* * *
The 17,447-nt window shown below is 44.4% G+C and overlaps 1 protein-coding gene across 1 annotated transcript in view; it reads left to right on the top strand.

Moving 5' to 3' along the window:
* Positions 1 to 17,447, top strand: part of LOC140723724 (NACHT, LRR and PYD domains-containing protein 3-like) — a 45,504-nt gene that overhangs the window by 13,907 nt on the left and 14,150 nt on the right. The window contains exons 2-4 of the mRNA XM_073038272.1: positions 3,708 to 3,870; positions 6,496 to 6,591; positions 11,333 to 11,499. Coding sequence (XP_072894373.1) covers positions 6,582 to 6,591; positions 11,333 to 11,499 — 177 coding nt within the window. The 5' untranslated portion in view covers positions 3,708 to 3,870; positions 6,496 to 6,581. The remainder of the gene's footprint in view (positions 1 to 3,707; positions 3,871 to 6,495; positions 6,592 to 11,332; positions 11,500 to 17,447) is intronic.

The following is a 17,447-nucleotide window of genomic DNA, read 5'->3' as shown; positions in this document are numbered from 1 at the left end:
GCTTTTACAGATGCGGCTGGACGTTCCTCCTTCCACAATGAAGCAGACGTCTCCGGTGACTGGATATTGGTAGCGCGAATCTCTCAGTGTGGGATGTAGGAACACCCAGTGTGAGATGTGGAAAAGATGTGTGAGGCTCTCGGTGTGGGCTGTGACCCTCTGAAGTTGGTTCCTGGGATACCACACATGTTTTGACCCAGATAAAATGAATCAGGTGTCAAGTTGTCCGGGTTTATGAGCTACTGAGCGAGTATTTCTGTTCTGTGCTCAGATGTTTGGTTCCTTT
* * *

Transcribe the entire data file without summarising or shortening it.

The 17,447-nt window shown below is 44.4% G+C and overlaps 1 protein-coding gene across 1 annotated transcript in view; it reads left to right on the top strand.

Moving 5' to 3' along the window:
* Positions 1 to 17,447, top strand: part of LOC140723724 (NACHT, LRR and PYD domains-containing protein 3-like) — a 45,504-nt gene that overhangs the window by 13,907 nt on the left and 14,150 nt on the right. The window contains exons 2-4 of the mRNA XM_073038272.1: positions 3,708 to 3,870; positions 6,496 to 6,591; positions 11,333 to 11,499. Coding sequence (XP_072894373.1) covers positions 6,582 to 6,591; positions 11,333 to 11,499 — 177 coding nt within the window. The 5' untranslated portion in view covers positions 3,708 to 3,870; positions 6,496 to 6,581. The remainder of the gene's footprint in view (positions 1 to 3,707; positions 3,871 to 6,495; positions 6,592 to 11,332; positions 11,500 to 17,447) is intronic.

The following is a 17,447-nucleotide window of genomic DNA, read 5'->3' as shown; positions in this document are numbered from 1 at the left end:
GCTTTTACAGATGCGGCTGGACGTTCCTCCTTCCACAATGAAGCAGACGTCTCCGGTGACTGGATATTGGTAGCGCGAATCTCTCAGTGTGGGATGTAGGAACACCCAGTGTGAGATGTGGAAAAGATGTGTGAGGCTCTCGGTGTGGGCTGTGACCCTCTGAAGTTGGTTCCTGGGATACCACACATGTTTTGACCCAGATAAAATGAATCAGGTGTCAAGTTGTCCGGGTTTATGAGCTACTGAGCGAGTATTTCTGTTCTGTGCTCAGATGTTTGGTTCCTTT